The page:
"The promoter, or somebody, is making a lot of money off the effects of that drug by selling those things," says Dahlstrom, "and yes, we're going to go after them, too."


First Steps?

So where does all this sudden scrutiny leave Austin's rave community? Between a rock and a crack house law, apparently. Almost immediately after receiving Commander Dahlstrom's letter, local DJ and promoter Coy West of 626 Soul decided a proactive approach was the only way to deal with the situation before things got even more out of hand.
Coalitioning (l-r): Coy West, APD Lt. Jerry Fearn, AFD Capt. Don Smith, Nargi, Dahlstrom, APD Detective Steve Oswalt
Coalitioning (l-r): Coy West, APD Lt. Jerry Fearn, AFD Capt. Don Smith, Nargi, Dahlstrom, APD Detective Steve Oswalt (Photo By Bruce Dye)

West is a respected member of the Austin rave community, maybe more so than anyone else. He's been throwing parties and spinning at them for the past six years, and his knowledge of the pros and cons of the scene is exhaustive.

"Personally," says West, "I think that had promoters acted a little more responsibly earlier on -- and when I say promoters, I mean the ones behind large raves and massives -- and perhaps curbed the amount of kids that come to these things, we might not be in this situation. A large portion of those 14 to 17-year-old kids are just following the trend at this point, and the promoters have capitalized on that by making their parties all ages, which when you get right down to it, is just asking for trouble.

"What we need now," he continues, "is to work with the APD and try and get some sort of agreement or resolution from them to the effect that if a promoter or club owner follows certain pre-established guidelines in throwing his event, then he won't have to fear being shut down or harassed by law enforcement at the eleventh hour, which is exactly what happened to Ark."

To that end, West has formed the Austin Nightlife Coalition, a group of some 40 prominent members of the Austin rave and nightclub community. On Monday, Oct. 29, the Coalition met face to face with members of the APD, AFD, and DEA at Element nightclub, in what was later considered by both sides of the issue to be a remarkable first step toward resolving the current situation.

Both Commander Dahlstrom and Austin-based DEA Agent Nicholas Nargi spoke to law enforcement's concerns about the ecstasy situation in the Austin rave community, and in turn listened to members of the coalition. No hugs were exchanged, but hey, it's still early.

"I've been doing this for 16 years," Agent Nargi told the Coalition, "and the only thing I can associate this to is the crack thing back in the mid-Eighties, when we watched middle-class and upper-middle-class kids doing things that nobody in this room would ever have thought they would have done. Because they got hooked on crack, they ended up doing things and going places, going to neighborhoods I wouldn't go into. We can debate ecstasy for as long as we want, but it's illegal, it does bad things to people; studies are coming out that it can have long-term effects on your memory, and it's no good. Kids think it's safe, and it's not."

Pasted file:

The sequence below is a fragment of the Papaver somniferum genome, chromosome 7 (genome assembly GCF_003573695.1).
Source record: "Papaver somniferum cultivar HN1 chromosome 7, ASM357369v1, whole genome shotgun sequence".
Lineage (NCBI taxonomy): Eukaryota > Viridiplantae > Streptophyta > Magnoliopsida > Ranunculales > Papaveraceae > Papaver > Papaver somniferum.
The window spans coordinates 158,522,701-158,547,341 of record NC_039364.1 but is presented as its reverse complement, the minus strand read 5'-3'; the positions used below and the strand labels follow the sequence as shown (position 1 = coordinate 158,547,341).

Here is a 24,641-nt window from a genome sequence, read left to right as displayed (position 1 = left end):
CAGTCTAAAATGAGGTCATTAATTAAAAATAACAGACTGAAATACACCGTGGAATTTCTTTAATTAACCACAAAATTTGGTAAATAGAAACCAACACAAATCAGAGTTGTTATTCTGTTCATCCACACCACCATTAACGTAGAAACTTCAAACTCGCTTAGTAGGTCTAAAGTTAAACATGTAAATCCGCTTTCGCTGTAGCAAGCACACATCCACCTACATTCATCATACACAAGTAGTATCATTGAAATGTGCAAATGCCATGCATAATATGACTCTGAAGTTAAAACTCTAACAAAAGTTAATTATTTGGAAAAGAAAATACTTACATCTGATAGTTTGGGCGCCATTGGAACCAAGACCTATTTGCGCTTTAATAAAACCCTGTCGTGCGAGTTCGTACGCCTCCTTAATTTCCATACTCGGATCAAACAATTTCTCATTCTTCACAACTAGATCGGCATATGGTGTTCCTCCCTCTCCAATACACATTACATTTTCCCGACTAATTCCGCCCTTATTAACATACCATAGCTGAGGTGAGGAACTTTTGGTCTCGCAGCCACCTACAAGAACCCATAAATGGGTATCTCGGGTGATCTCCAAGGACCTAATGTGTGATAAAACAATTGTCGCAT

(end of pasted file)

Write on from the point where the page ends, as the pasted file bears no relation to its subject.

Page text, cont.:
That's law enforcement's argument in a nutshell, and even the staunchest advocate of the rave community has been hard-pressed to disagree with the obvious correlation between raves and ecstasy, and the current wave of difficulties arising therefrom.

"For the most part," said Nargi, "[Austin] raves are very calm and they're nonviolent, but what we're seeing on the East Coast is gangs starting to come into raves, robbing the dealers, and then selling the drugs at the same raves. You don't need those kinds of problems.

"It's all about these kinds of meetings and people being responsible for what's going on. That paraphernalia we've mentioned -- somebody's making money on that. Does a 16-year-old need a pacifier? Maybe his mom and dad think it's cool, but for the most part, it's so you don't grind your teeth down."

Although no final resolution was reached during last week's 90-minute face-off, both law enforcement and the members of the Coalition agreed to attempt to hammer out some sort of specific guidelines to help promoters and club owners stay in the clear. It's not the end, obviously, but it's a notable start.

"What I'd like to see come out of this," says Coy West, "is just an open line of communication between city officials and the local club and rave community. I'm really hoping that here in Austin we can set some sort of precedent, whereby the rave community can communicate with law enforcement, free from judgment and free from any sort of harsh feelings for each other. We've got a once in a lifetime opportunity to make a difference and benefit both sides of the equation, and I think we've definitely made some steps in the right direction."

"We're not targeting the music," stresses Agent Nargi. "I'm not here to close you down and put you out of business. I'm here because I see a legitimate concern. There's a nationwide effort against ecstasy and all these other club drugs that fall into that category. Talking to [the Coalition], working with them, and trying to do something better about it is, I think, the first step."

For some, however, that first step has arrived too late.

"They're not here to put us out of business?" asks Noah Balch. "They already did." end story